If you are taking medications, you should check for adverse effects. Some of these medications have insomnia listed as a side effect. But even if you’re not taking prescribed medications, other substances may also contribute to poor sleep like caffeine, smoking, alcohol, especially when associated with high levels of stress (7).

Travel and shift work:

It is typical to experience sleepless nights after traveling abroad or if you’re engaged in shift work. With jet lag, there is a desynchrony in our inner clock, where the brain and body are out of sync. In the case of shift work, although you’re not traveling abroad, you’re still experiencing something called social jet lag when your work schedule demands you to work at night, and you tend to sleep for many hours during the day (8).

Sleep environment:

Where you sleep also plays a critical role. Most of us have had problems falling asleep in new places. It feels uncomfortable when you’re not in your bed, and you can’t relax your body and mind. Environmental noise, unwanted light, and other factors may also be involved with poor sleep.

Nine tips for better sleep and overall brain health

What can you do to recover your sleep? If you’re struggling with sleep frequently, these nine recommendations below can help you improve sleep quality today:

Control blue light during the day AND night:

As noted above, blue light modulates melatonin secretion. In turn, melatonin favors sleep and synchronizes with our biological clock. Thus, blue light can be used in our favor by increasing it during the day and reducing our exposure at night. Some apps have been developed to minimize blue light on computers and smart devices, but it would be even better to turn these devices off completely 1-2 hours before bedtime. If this is too difficult, another idea is purchasing blue light glasses to reduce your exposure at night (5). (Blue light glasses)

Watch portion control and don’t eat late:

Overeating and eating late can have an adverse effect on sleep quality. Thus, it is wise to limit the amount of food you eat at night before bedtime. A very light dinner favors sleep by allowing for smooth and effective digestion. Also, think twice about that dessert after dinner. The sugar contained in most desserts is enough to spike a person’s glucose, making the transition into a sleeping state more difficult. Instead, as an after-dinner treat, look for options to soothe your body and mind, like drinking herbal tea infusions (6).

Keep caffeine to a minimum and only in the morning:

Caffeine stimulates the nervous system making us feel alert and awake. That’s why some people can’t start their day without a cup of coffee. However, if you’re having sleep problems, it is recommended to limit yourself to drink a cup or two only in the morning.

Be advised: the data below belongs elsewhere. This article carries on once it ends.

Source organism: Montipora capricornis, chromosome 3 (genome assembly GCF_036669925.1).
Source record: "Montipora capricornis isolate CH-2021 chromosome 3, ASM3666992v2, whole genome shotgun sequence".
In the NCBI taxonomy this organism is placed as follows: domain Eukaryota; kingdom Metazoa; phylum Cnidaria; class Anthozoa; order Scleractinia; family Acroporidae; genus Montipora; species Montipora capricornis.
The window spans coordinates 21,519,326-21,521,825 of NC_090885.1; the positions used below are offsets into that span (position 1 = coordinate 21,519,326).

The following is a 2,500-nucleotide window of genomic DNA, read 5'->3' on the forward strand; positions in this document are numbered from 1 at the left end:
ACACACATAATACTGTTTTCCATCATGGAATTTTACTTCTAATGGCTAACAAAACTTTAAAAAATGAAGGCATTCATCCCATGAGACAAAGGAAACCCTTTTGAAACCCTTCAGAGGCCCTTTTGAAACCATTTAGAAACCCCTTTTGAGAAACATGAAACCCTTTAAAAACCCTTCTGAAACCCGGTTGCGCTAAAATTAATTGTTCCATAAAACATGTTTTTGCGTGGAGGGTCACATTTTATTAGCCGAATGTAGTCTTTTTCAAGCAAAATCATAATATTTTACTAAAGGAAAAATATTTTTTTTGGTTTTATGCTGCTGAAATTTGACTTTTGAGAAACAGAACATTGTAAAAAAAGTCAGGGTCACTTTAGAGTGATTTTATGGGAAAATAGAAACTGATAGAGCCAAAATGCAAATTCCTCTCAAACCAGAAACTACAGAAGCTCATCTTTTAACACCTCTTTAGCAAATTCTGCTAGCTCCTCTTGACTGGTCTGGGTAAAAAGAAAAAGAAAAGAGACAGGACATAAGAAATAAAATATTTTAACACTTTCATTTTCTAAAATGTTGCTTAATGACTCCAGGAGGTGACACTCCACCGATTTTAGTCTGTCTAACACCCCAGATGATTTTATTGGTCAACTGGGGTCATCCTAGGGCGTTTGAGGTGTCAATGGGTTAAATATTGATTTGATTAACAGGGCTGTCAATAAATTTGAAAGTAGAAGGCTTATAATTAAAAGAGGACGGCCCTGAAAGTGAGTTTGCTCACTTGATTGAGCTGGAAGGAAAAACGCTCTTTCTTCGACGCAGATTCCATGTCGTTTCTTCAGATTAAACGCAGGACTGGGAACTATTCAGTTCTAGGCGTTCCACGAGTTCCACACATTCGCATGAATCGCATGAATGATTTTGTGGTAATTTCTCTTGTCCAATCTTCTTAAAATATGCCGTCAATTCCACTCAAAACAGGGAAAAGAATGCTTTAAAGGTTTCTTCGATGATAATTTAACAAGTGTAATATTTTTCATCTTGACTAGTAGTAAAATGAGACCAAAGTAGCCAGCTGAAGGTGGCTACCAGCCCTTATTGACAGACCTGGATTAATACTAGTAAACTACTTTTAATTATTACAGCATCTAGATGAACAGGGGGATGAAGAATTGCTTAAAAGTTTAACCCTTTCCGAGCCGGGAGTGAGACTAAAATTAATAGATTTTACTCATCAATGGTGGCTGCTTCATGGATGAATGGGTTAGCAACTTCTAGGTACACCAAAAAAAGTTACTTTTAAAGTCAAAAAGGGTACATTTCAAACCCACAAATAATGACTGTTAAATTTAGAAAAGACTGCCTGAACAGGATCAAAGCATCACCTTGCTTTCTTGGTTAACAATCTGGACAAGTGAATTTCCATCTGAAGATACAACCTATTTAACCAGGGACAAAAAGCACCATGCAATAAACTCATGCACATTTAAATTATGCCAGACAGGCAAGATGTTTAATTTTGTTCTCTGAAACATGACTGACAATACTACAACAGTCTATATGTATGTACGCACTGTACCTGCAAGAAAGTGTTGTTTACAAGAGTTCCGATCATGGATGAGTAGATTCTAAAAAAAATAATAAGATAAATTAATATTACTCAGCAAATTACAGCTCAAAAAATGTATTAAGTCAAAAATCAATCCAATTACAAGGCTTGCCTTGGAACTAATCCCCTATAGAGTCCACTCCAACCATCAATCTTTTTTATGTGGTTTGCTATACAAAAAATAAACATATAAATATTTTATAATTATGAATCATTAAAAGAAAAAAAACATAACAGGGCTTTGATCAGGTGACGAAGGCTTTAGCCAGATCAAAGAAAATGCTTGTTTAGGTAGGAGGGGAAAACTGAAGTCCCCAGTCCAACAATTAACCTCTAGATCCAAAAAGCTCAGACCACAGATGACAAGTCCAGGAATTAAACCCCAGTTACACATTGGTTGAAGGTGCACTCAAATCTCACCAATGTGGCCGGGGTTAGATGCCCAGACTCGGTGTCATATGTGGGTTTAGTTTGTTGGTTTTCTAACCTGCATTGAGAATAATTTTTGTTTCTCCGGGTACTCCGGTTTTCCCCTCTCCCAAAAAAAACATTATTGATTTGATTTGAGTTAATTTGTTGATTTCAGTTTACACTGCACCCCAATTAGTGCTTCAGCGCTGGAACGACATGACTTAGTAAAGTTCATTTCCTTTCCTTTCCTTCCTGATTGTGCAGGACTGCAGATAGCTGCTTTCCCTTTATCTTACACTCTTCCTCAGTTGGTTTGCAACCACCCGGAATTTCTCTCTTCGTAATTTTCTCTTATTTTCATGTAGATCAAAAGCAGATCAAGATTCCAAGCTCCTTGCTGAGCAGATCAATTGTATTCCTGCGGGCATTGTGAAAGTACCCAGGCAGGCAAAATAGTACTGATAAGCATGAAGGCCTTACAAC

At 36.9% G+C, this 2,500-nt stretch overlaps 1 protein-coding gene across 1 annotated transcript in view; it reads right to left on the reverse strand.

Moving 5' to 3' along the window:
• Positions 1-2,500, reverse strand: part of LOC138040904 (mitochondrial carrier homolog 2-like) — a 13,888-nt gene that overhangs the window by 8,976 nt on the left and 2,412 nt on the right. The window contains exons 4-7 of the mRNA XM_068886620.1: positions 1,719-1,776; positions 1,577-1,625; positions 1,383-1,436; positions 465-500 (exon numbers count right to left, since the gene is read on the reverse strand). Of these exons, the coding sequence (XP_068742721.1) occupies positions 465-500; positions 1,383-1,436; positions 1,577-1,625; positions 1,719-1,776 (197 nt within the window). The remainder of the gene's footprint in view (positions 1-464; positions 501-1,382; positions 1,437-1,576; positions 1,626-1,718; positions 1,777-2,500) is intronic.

Keep alcohol to a minimum:

One or two glasses of wine can help you relax and promote sleep. However, combining alcohol and high levels of stress is not a good idea. It can contribute to feeling anxious and not sleeping at night when we’re going through difficult times (7). 

Don’t take very long naps:

Napping is a healthy habit if you do it properly. Sleeping for 20 – 30 minutes in the afternoon is fine, but a 1-2 hour nap is not a nap anymore. Completing a sleep cycle and reaching a deep sleep stage is not a good idea. It has the potential to desynchronize your internal clock and delay night sleep (9).

Keep your sleeping time consistent:

One strategy that works for most people is keeping a consistent sleep schedule. Waking up at the same hour every day regularizes sleep and promotes easier control over your sleeping hours. When sleep becomes a habit, your body goes with it and complies.

Exercise regularly:

Exercise has numerous benefits, even when you’re finally resting at night. It reduces anxiety levels, prevents depression, and reduces your energy levels, making you feel drowsy and tired when you go to sleep. Altogether, all of these reasons make exercise an excellent habit to help recover healthy sleep (10).

Optimize bedroom environment:

Feeling relaxed is fundamental to getting sound asleep. If you can control the ambient light, room temperature, mattress, and sheets, you can design your sleeping space to fit your personal needs. You may not be able to control everything, though. We recommend using a bedtime ritual to slow down and prepare your mind to rest. Something like going to your room, dimming the lights, and reading a book has been shown to have positive effects on your sleep. Infusions, scents, and other stimuli can also help you optimize your bedroom environment.


Sleep quality is vital to maintain good health as we age. The brain needs deep sleep to eliminate toxins, clear the pathways between nerves, and strengthen brain connections. 

However, sleeping can turn into a problem when such a natural function becomes a prolonged struggle night after night. If you’re having difficulties resting at night, you should try the nine suggestions we give above to see if you can find some immediate relief.